Frost Protection for Sensitive Plants

We are fortunate to live in a mild climate that allows us to grow certain fruits and vegetables during the winter. However, one of the biggest worries a gardener may have is the threat of freezing weather and frosts that can harm or kill plants and damage crops. When the local weatherman warns of “a chance of frost,” it’s important to take precautions to protect your frost sensitive plants. The timing of the first frost varies from year to year, typically it is mid-November or sometime around there. Frost injures plants by causing ice crystals to form in plant cells and on the leaf surface. This process makes water inaccessible to plant tissues and interrupts the movement of fluids.

It is helpful to know the difference between a frost advisory and a freeze warning, as well as terminology used in weather predictions. Case in point: covering plants before the sun sets can help retain heat near the plants when a frost advisory is issued. The same plant protection may have less impact following a freeze warning. NOAA’s definitions:

  • Frost: The deposition of ice crystals directly on the surface of exposed objects. In the right conditions (clear skies, winds less than 6 mph) frost can occur when observed air temperatures are several degrees above freezing.
  • Freeze: When observed air temperatures fall to 32 F or lower.
  • Killing Freeze: When observed air temperatures fall to 30 F or lower for at least two consecutive hours.
  • Frost Advisory: Issued when frost is forecast to occur at 3 or more weather observation sites.
  • Freeze Warning: Issued when a freeze is expected to occur at 3 or more observation sites.

Here are some tips that will help you be prepared and give your plants a better chance at surviving our winter weather.

Before a frost

  • Identify cold spots in landscape by monitoring with thermometers.
  • Identify plants at risk: citrus, succulents, tender perennials, tropical and subtropical plants.
  • Have supplies ready: sheets, blankets or frost cloths, lights, wraps for trunks, thermometers, stakes or framework to hold covers off foliage. Frost cloths come in different weights that can provide 4° to 8° of protection. Because the frost cloth allows some light and air to penetrate, it can stay on plants for a few days at a time. Frost cloth can lay directly on plant foliage.
  • Prepare tender plants: avoid fertilizing and pruning after August to minimize tender new growth.
  • Rake away mulch to allow soil to warm up during the day and radiate heat into the plant at night.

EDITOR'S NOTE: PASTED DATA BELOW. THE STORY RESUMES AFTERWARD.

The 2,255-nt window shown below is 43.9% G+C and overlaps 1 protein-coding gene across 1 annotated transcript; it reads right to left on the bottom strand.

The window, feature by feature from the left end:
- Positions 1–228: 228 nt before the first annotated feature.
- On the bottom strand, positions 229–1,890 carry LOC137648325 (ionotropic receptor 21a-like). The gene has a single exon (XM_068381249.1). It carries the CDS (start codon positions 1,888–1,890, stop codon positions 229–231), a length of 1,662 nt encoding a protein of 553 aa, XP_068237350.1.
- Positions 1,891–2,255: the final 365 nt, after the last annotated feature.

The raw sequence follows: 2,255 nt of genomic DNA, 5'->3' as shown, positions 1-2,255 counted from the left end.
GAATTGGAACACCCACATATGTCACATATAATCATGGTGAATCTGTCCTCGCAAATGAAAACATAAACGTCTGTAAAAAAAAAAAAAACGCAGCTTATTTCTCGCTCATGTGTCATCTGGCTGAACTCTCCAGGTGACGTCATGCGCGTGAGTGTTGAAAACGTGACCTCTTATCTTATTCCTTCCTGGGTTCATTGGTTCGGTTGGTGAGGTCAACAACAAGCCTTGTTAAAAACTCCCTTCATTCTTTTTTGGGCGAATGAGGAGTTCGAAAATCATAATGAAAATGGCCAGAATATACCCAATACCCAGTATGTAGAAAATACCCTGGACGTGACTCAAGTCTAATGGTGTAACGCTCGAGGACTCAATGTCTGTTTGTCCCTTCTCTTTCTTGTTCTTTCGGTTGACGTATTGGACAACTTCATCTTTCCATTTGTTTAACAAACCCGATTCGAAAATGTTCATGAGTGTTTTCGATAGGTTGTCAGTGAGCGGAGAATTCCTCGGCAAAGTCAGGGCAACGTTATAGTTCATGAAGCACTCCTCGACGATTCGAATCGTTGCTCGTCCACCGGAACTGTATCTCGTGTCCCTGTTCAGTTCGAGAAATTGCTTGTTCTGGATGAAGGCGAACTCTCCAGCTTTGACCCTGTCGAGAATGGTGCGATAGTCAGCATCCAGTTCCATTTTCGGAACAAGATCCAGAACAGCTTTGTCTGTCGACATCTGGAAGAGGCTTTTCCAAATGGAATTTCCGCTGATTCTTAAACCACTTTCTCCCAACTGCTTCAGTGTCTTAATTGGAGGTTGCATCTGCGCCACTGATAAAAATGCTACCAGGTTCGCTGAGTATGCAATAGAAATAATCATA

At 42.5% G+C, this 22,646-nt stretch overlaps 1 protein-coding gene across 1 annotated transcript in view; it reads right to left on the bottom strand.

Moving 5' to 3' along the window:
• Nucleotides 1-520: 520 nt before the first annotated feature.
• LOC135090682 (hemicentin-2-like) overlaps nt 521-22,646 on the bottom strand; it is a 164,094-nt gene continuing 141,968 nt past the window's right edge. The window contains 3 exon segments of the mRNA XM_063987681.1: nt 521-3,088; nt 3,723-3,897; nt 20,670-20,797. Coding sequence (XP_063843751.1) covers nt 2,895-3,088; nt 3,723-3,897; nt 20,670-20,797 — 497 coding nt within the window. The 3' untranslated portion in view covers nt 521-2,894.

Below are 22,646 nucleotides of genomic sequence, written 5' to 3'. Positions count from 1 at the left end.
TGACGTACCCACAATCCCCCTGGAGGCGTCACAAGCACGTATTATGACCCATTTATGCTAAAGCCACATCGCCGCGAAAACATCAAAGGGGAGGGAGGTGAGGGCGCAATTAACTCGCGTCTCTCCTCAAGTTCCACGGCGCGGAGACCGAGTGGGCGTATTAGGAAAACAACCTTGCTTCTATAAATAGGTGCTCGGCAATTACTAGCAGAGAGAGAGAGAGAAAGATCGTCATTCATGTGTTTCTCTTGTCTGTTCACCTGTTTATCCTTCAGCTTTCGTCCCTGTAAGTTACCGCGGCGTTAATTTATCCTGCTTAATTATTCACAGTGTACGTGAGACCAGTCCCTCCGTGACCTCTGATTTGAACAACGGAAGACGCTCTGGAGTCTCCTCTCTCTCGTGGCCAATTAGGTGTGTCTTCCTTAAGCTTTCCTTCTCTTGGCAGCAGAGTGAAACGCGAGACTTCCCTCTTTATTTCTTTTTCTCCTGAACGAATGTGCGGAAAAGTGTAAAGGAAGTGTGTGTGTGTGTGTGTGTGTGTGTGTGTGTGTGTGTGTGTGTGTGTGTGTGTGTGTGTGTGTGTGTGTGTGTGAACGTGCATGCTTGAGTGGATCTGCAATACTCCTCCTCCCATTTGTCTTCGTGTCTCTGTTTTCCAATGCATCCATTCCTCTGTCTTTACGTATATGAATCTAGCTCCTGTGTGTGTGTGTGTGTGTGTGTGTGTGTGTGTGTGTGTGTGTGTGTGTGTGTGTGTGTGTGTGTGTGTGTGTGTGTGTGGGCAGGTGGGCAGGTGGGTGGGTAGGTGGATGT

• Monitor weather forecasts and note how low temperatures will be and for how long.
    Local frost: clear, dry nights, usually temperature warms during the day
    Hard freeze: temperature inversion or Arctic front, can last for days or weeks, are very damaging
  • Move potted plants to a warmer spot next to the house or under a patio cover, especially on the south side.
  • Water the soil thoroughly (except around succulents). Wet soil holds heat better than dry soil, protecting roots and warming air near the soil.
  • Cover plants before sunset to capture ground heat radiating upward at night.  Remove sheets, blankets and other covers daily if it is sunny and above freezing to allow soil to absorb heat.
  • Add heat by using outdoor lights: hang 100 watt drop lights or holiday string lights to interior of plant. Use the old C7 or C9 large bulbs, not new LED lights which do not give off heat.  Old style holiday lights that give off heat can provide up to 3° of protection.  Use lights, extension cords, and multi-outlets or power strips that are rated for outdoor use and are grounded (3-prong). Avoid connecting together more than three light strings in a line.
  • Wrap trunks of tender trees if a hard freeze is expected, using towels, blankets, rags, or pipe insulation.
  • Harvest ripe citrus fruit. Generally both green and ripe fruit are damaged below 30°, but there is some variation by species (refer to chart in UC ANR Publication 8100, Frost Protection for Citrus and Other Subtropicals).

When a frost is forecast

After a frost

Plants can be remarkably resilient. If you see signs of frost damage, do not prune off the affected parts or dig up the plant immediately. Wait until the weather warms up in late March or early April to see whether new leaves sprout. You may see healthy new growth at the base of the plant, at which point you can prune out the damaged parts. If no regrowth is noted, you may want to remove the dead specimen and replace it with a more cold-tolerant species.

For more information or if you have gardening questions, please call the Master Gardener Helpline at 209-953-6112.

 

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  • Blog Author

    Marcy Sousa

    Marcy Sousa is the San Joaquin County UC Master Gardener Program Coordinator. She is a Stockton native and enjoys teaching others about gardening. She has her bachelors from Stanislaus State in Permaculture. She has been with the program since 2007. Read Full
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